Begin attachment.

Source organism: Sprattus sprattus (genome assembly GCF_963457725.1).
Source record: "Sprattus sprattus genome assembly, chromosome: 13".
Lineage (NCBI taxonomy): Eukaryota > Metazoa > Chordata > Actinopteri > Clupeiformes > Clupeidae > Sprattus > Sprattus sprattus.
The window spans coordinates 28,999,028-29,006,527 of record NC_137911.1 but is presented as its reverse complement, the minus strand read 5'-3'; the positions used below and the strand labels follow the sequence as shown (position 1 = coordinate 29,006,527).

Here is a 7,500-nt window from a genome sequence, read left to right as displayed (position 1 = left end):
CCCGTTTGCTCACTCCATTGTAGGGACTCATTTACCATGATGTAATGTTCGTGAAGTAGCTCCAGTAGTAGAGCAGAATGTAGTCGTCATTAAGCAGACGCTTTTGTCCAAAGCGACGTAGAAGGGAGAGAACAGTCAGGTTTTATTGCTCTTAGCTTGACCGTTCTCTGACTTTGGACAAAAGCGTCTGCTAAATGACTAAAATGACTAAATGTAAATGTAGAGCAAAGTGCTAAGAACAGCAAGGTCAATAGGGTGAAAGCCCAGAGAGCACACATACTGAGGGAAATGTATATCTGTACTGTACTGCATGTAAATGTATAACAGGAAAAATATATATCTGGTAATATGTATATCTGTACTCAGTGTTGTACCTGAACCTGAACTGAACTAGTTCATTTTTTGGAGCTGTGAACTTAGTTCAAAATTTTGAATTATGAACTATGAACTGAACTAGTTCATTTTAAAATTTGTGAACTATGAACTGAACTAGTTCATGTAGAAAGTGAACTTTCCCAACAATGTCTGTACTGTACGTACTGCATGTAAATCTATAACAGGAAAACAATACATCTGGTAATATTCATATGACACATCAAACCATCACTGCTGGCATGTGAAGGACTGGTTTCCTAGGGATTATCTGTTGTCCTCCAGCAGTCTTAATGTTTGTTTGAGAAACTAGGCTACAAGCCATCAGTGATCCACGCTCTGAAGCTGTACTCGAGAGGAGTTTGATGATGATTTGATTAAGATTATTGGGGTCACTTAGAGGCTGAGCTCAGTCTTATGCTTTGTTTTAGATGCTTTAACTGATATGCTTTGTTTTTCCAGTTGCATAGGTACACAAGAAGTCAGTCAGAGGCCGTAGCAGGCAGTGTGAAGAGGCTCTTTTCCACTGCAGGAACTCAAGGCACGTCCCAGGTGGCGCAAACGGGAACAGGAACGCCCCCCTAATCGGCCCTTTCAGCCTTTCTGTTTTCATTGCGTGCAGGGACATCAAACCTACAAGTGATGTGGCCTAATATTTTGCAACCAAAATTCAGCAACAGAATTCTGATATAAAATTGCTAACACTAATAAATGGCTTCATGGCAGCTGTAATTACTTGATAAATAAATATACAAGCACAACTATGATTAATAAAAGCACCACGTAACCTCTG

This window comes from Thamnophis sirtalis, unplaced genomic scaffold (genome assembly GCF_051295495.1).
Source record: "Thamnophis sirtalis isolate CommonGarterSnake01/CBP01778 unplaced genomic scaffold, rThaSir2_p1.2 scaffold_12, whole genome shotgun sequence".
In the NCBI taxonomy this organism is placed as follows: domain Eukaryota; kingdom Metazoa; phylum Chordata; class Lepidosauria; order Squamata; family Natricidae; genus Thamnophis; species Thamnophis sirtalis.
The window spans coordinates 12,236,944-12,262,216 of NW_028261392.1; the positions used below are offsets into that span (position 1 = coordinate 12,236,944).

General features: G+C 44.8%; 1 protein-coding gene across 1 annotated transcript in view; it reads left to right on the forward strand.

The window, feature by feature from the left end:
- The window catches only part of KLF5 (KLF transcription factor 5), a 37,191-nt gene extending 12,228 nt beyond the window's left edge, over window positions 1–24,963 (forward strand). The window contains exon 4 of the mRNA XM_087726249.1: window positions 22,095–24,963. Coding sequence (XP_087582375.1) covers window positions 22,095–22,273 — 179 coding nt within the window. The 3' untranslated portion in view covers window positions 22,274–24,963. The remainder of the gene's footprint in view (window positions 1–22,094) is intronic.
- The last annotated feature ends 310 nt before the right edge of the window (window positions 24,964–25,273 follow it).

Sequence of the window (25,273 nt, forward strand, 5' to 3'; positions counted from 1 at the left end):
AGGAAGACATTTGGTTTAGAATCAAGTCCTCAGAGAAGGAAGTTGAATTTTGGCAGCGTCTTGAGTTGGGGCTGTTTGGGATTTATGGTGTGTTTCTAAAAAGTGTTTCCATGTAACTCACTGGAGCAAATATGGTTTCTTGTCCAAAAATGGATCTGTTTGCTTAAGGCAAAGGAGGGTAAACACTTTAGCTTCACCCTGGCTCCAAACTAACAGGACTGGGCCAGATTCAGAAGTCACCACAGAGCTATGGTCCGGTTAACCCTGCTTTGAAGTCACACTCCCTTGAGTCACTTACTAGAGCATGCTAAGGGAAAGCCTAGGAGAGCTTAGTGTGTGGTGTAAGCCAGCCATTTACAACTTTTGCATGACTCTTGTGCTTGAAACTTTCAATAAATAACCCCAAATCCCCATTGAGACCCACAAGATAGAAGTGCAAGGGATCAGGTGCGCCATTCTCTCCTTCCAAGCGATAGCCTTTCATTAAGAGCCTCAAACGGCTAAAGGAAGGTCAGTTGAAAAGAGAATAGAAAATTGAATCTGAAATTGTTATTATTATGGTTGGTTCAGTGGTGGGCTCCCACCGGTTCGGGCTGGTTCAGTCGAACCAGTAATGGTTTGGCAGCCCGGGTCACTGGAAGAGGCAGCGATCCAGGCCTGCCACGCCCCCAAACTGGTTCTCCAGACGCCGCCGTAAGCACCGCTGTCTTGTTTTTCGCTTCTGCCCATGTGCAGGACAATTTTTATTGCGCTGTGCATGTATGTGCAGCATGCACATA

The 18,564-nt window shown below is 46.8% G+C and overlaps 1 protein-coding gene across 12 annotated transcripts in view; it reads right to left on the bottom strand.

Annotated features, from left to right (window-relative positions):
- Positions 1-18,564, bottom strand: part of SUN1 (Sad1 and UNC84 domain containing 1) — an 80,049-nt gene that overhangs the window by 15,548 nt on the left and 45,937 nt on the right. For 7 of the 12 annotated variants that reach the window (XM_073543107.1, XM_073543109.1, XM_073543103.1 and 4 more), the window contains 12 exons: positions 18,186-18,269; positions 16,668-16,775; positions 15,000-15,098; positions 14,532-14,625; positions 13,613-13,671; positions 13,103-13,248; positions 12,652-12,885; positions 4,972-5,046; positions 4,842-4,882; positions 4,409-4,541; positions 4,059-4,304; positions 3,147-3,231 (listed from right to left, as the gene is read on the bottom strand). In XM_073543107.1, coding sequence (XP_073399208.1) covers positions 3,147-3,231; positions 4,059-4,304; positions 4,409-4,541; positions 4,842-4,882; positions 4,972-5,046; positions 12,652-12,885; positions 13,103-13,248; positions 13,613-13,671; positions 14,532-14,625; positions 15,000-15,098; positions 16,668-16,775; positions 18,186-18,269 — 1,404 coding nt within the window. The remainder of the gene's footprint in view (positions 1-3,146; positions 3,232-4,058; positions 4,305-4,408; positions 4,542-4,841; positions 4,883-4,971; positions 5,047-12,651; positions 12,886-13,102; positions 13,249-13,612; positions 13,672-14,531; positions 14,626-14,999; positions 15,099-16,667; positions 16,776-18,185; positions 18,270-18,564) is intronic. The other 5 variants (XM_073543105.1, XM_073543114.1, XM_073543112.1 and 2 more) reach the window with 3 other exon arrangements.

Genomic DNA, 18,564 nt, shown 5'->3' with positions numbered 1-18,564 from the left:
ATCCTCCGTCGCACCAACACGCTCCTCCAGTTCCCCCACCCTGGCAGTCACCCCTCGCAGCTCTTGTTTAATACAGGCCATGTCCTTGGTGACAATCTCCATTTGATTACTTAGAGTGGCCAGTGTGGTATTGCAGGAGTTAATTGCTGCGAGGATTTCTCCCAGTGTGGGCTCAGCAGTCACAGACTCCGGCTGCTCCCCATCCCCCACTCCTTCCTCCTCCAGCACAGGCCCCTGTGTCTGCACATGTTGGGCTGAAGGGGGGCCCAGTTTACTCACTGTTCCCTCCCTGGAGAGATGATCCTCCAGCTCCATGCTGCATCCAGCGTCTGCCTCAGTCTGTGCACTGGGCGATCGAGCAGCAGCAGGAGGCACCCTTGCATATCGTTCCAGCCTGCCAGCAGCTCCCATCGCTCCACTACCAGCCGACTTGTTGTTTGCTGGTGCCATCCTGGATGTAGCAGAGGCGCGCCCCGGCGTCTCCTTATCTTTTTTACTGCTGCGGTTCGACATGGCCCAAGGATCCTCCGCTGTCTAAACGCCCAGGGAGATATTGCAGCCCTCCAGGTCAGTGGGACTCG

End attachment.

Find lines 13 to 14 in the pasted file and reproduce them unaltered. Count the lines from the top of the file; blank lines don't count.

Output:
- The window catches only part of KLF5 (KLF transcription factor 5), a 37,191-nt gene extending 12,228 nt beyond the window's left edge, over window positions 1–24,963 (forward strand). The window contains exon 4 of the mRNA XM_087726249.1: window positions 22,095–24,963. Coding sequence (XP_087582375.1) covers window positions 22,095–22,273 — 179 coding nt within the window. The 3' untranslated portion in view covers window positions 22,274–24,963. The remainder of the gene's footprint in view (window positions 1–22,094) is intronic.
- The last annotated feature ends 310 nt before the right edge of the window (window positions 24,964–25,273 follow it).